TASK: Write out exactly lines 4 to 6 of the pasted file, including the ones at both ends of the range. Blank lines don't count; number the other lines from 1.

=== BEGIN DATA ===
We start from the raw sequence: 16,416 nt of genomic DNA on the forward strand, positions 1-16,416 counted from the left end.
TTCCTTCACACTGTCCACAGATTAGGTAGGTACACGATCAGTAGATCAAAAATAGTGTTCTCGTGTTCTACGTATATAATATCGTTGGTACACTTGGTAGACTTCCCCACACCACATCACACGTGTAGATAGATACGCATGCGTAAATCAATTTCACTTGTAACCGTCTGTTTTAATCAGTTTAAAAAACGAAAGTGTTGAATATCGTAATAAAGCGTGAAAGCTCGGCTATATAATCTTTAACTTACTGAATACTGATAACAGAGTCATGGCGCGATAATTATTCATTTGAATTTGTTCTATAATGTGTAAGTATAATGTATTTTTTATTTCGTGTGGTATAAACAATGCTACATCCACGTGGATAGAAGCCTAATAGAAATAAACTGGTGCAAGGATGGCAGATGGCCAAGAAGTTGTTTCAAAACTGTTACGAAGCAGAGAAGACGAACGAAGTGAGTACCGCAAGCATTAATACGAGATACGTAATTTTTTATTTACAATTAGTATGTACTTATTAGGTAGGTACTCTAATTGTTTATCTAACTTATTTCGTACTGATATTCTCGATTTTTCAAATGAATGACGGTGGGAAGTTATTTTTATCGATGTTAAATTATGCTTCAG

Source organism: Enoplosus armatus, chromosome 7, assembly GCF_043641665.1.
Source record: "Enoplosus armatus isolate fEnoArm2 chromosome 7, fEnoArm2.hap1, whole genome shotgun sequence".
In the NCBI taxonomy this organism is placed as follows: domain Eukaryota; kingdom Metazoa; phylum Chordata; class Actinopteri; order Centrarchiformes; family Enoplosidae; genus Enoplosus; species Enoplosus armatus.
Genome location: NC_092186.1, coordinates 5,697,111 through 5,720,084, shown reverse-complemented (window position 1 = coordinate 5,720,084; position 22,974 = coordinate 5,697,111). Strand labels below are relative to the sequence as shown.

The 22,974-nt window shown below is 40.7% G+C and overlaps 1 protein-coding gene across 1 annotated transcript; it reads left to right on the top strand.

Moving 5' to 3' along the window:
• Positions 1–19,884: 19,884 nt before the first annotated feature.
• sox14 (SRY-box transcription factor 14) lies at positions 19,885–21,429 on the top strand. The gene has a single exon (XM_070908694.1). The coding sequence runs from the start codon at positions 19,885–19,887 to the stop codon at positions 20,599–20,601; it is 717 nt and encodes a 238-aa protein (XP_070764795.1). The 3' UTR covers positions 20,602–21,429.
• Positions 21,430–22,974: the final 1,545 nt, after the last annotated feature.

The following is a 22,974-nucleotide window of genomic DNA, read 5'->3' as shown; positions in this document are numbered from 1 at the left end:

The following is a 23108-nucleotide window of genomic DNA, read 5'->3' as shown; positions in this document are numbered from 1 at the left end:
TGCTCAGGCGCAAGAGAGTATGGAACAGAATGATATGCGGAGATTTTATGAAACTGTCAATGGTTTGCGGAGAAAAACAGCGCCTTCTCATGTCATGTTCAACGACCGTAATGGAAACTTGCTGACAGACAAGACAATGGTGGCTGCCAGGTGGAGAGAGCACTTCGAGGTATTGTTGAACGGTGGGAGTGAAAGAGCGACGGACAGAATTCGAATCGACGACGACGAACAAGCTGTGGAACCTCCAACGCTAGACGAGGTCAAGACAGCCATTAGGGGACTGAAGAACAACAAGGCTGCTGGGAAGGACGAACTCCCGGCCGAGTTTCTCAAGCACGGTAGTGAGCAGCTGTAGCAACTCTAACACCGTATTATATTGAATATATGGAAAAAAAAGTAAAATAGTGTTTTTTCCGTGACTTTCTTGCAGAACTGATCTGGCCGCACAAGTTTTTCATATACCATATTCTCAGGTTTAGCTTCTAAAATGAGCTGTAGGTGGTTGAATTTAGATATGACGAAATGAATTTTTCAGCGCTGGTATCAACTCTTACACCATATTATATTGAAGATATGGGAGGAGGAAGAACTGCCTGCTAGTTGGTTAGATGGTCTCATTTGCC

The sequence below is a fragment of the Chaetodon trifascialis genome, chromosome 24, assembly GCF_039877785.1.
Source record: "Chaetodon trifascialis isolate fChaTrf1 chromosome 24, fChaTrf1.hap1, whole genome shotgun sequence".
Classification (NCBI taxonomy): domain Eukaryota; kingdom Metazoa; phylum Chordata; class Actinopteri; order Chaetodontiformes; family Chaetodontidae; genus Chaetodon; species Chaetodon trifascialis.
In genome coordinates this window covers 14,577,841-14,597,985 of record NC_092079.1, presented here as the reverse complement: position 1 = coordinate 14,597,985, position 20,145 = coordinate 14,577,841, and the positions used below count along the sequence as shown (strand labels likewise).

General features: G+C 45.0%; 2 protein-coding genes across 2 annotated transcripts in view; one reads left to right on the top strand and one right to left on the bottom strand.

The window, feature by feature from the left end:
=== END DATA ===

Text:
Source record: "Enoplosus armatus isolate fEnoArm2 chromosome 7, fEnoArm2.hap1, whole genome shotgun sequence".
In the NCBI taxonomy this organism is placed as follows: domain Eukaryota; kingdom Metazoa; phylum Chordata; class Actinopteri; order Centrarchiformes; family Enoplosidae; genus Enoplosus; species Enoplosus armatus.
Genome location: NC_092186.1, coordinates 5,697,111 through 5,720,084, shown reverse-complemented (window position 1 = coordinate 5,720,084; position 22,974 = coordinate 5,697,111). Strand labels below are relative to the sequence as shown.